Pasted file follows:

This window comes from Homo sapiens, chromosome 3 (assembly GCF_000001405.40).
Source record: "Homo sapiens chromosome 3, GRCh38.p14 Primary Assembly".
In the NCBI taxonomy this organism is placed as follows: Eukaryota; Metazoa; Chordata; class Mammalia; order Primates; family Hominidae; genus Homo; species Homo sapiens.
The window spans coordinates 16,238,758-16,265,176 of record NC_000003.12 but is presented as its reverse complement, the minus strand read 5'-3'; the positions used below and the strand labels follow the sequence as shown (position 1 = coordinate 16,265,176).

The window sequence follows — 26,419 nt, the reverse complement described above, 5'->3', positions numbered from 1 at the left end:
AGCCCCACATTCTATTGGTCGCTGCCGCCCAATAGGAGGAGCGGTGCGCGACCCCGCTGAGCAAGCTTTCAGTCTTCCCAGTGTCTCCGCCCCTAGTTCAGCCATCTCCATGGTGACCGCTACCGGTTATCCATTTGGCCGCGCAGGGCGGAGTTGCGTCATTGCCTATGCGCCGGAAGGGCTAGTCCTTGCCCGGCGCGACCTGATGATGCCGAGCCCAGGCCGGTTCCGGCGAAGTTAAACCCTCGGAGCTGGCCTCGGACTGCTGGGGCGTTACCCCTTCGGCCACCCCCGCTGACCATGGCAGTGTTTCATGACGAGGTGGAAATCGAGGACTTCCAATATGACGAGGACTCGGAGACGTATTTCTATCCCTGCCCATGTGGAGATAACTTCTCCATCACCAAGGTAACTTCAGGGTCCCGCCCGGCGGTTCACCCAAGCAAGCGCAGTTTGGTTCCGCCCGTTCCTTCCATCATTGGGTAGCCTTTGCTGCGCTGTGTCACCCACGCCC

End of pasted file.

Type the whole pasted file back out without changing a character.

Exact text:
This window comes from Homo sapiens, chromosome 3 (assembly GCF_000001405.40).
Source record: "Homo sapiens chromosome 3, GRCh38.p14 Primary Assembly".
In the NCBI taxonomy this organism is placed as follows: Eukaryota; Metazoa; Chordata; class Mammalia; order Primates; family Hominidae; genus Homo; species Homo sapiens.
The window spans coordinates 16,238,758-16,265,176 of record NC_000003.12 but is presented as its reverse complement, the minus strand read 5'-3'; the positions used below and the strand labels follow the sequence as shown (position 1 = coordinate 16,265,176).

The window sequence follows — 26,419 nt, the reverse complement described above, 5'->3', positions numbered from 1 at the left end:
AGCCCCACATTCTATTGGTCGCTGCCGCCCAATAGGAGGAGCGGTGCGCGACCCCGCTGAGCAAGCTTTCAGTCTTCCCAGTGTCTCCGCCCCTAGTTCAGCCATCTCCATGGTGACCGCTACCGGTTATCCATTTGGCCGCGCAGGGCGGAGTTGCGTCATTGCCTATGCGCCGGAAGGGCTAGTCCTTGCCCGGCGCGACCTGATGATGCCGAGCCCAGGCCGGTTCCGGCGAAGTTAAACCCTCGGAGCTGGCCTCGGACTGCTGGGGCGTTACCCCTTCGGCCACCCCCGCTGACCATGGCAGTGTTTCATGACGAGGTGGAAATCGAGGACTTCCAATATGACGAGGACTCGGAGACGTATTTCTATCCCTGCCCATGTGGAGATAACTTCTCCATCACCAAGGTAACTTCAGGGTCCCGCCCGGCGGTTCACCCAAGCAAGCGCAGTTTGGTTCCGCCCGTTCCTTCCATCATTGGGTAGCCTTTGCTGCGCTGTGTCACCCACGCCC